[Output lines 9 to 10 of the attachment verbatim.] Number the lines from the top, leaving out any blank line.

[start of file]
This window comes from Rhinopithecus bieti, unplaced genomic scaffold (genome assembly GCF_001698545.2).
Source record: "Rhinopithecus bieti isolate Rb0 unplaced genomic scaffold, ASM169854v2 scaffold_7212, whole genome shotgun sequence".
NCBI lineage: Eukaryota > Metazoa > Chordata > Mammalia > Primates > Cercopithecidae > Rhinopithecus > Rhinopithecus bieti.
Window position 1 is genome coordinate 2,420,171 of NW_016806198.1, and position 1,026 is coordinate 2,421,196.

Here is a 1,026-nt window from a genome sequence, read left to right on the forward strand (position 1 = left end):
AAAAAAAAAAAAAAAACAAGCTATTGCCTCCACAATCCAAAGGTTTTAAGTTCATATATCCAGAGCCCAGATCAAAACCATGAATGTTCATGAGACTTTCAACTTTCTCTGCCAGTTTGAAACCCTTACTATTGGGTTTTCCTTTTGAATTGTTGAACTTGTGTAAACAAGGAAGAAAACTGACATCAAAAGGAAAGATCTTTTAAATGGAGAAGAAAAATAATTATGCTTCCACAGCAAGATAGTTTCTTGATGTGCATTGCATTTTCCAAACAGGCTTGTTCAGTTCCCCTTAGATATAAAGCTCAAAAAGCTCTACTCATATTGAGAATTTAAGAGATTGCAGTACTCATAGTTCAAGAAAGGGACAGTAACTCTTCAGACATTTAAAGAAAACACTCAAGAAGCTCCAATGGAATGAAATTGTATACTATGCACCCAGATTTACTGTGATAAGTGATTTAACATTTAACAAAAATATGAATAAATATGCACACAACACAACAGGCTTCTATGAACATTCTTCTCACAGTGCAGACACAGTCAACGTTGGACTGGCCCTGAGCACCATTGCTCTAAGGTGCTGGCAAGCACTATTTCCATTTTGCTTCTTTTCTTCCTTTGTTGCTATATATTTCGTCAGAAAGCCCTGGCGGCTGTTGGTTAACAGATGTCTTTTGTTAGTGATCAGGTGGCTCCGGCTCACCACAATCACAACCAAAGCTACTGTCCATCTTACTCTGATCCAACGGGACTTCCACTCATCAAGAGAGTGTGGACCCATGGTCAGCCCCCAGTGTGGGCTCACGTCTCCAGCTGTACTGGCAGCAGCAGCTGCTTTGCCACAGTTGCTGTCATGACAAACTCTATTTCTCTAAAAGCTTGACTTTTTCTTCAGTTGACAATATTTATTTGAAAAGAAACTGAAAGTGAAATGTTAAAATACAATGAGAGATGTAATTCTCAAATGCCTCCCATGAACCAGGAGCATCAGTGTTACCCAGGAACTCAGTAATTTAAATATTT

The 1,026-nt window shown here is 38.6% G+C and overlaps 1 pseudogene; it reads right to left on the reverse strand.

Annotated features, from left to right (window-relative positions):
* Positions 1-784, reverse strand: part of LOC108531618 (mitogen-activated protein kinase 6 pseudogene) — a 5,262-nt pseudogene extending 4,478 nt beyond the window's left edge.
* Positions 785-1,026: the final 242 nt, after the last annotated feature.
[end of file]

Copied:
* Positions 1-784, reverse strand: part of LOC108531618 (mitogen-activated protein kinase 6 pseudogene) — a 5,262-nt pseudogene extending 4,478 nt beyond the window's left edge.
* Positions 785-1,026: the final 242 nt, after the last annotated feature.